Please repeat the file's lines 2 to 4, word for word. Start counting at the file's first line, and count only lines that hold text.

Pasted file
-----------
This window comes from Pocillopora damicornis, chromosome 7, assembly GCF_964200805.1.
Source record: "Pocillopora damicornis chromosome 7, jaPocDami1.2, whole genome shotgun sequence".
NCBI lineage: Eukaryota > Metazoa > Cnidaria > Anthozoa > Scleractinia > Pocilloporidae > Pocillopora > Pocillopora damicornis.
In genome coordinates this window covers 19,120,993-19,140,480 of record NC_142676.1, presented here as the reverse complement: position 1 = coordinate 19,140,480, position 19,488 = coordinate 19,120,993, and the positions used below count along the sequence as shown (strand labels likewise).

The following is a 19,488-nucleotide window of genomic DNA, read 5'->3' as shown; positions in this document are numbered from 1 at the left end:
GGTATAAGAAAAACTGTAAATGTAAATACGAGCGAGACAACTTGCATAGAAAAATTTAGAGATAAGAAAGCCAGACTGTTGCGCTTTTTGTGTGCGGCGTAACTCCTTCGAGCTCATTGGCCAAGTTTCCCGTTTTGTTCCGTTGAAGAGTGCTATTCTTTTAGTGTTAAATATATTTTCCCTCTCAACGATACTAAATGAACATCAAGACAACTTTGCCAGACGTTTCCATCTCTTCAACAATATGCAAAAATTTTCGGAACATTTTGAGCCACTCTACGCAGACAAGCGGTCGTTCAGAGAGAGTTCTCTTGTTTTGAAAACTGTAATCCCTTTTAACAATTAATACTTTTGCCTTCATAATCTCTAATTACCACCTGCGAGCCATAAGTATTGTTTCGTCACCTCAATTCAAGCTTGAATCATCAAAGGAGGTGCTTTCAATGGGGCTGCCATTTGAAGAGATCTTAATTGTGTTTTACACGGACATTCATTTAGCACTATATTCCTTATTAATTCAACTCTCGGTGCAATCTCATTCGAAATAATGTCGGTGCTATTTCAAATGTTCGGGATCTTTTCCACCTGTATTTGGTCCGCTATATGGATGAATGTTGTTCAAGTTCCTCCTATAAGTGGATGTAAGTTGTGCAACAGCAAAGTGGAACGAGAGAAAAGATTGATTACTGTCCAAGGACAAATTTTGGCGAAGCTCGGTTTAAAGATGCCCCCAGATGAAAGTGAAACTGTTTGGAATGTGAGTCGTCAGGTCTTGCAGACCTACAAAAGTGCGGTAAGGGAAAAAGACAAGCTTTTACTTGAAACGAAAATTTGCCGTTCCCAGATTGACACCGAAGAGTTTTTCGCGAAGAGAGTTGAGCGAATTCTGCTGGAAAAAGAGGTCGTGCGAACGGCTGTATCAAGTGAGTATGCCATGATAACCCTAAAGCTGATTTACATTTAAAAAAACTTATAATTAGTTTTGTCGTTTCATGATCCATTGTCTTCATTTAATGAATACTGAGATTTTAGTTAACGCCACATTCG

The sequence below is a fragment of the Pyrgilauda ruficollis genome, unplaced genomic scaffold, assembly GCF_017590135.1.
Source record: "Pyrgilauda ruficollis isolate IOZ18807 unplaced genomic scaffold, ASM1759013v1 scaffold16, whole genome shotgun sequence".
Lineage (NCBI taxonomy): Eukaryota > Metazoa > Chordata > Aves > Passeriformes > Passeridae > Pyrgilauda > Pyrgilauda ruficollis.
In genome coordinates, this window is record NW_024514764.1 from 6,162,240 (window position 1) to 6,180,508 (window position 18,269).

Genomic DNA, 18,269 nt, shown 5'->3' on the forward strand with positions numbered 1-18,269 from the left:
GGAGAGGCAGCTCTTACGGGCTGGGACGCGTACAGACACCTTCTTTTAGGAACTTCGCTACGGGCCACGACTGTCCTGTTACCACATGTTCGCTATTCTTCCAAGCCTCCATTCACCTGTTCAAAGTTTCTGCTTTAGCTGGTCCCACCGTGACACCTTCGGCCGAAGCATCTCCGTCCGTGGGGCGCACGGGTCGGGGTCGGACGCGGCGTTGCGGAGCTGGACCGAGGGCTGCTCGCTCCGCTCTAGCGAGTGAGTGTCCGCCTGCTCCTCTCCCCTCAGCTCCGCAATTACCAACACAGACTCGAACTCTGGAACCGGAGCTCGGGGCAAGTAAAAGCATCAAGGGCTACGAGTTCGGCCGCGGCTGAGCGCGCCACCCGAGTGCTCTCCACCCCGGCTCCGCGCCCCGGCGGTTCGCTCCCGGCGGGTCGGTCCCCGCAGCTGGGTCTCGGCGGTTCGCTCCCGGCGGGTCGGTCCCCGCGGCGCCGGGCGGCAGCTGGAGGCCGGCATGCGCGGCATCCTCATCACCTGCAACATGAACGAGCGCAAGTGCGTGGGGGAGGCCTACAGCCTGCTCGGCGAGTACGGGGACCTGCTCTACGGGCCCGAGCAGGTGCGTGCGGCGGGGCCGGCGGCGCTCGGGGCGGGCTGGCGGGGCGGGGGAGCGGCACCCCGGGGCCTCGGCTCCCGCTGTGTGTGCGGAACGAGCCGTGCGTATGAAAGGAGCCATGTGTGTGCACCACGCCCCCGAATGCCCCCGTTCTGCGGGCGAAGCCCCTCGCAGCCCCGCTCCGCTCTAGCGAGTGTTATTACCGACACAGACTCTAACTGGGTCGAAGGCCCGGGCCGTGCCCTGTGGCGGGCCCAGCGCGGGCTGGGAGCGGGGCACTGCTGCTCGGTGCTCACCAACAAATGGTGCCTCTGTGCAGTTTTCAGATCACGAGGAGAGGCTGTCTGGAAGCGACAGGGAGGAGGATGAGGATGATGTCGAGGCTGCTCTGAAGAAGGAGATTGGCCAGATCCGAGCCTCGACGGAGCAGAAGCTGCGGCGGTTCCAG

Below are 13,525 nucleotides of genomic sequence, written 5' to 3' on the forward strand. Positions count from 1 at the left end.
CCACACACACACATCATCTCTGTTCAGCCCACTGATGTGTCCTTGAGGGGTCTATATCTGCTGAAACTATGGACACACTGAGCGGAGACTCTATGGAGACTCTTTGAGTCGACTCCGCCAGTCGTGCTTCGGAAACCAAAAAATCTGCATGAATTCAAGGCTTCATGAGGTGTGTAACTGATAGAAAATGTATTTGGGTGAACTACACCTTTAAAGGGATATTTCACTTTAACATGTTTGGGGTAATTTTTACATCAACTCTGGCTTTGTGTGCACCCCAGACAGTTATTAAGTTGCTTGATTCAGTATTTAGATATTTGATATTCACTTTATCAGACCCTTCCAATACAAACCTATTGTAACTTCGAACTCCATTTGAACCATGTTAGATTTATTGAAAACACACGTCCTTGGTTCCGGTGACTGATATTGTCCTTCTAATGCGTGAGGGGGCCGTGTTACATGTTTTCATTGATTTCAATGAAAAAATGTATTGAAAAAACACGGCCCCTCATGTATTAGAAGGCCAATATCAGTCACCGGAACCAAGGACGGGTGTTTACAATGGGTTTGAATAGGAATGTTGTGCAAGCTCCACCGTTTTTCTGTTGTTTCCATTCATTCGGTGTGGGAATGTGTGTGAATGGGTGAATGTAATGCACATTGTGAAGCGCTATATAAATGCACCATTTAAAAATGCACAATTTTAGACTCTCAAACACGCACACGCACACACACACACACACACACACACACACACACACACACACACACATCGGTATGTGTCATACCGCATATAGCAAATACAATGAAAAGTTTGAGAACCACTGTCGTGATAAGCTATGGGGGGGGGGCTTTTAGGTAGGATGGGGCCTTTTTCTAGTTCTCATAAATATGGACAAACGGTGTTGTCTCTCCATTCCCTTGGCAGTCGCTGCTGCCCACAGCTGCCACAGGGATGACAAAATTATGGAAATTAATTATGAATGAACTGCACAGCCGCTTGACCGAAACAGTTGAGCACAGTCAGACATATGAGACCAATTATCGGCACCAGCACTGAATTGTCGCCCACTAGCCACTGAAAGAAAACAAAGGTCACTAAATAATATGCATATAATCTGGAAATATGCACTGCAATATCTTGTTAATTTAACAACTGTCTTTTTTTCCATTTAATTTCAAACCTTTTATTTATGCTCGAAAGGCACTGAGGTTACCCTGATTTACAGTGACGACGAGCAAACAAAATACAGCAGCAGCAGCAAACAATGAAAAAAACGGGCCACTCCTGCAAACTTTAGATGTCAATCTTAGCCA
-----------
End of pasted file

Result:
Source record: "Pocillopora damicornis chromosome 7, jaPocDami1.2, whole genome shotgun sequence".
NCBI lineage: Eukaryota > Metazoa > Cnidaria > Anthozoa > Scleractinia > Pocilloporidae > Pocillopora > Pocillopora damicornis.
In genome coordinates this window covers 19,120,993-19,140,480 of record NC_142676.1, presented here as the reverse complement: position 1 = coordinate 19,140,480, position 19,488 = coordinate 19,120,993, and the positions used below count along the sequence as shown (strand labels likewise).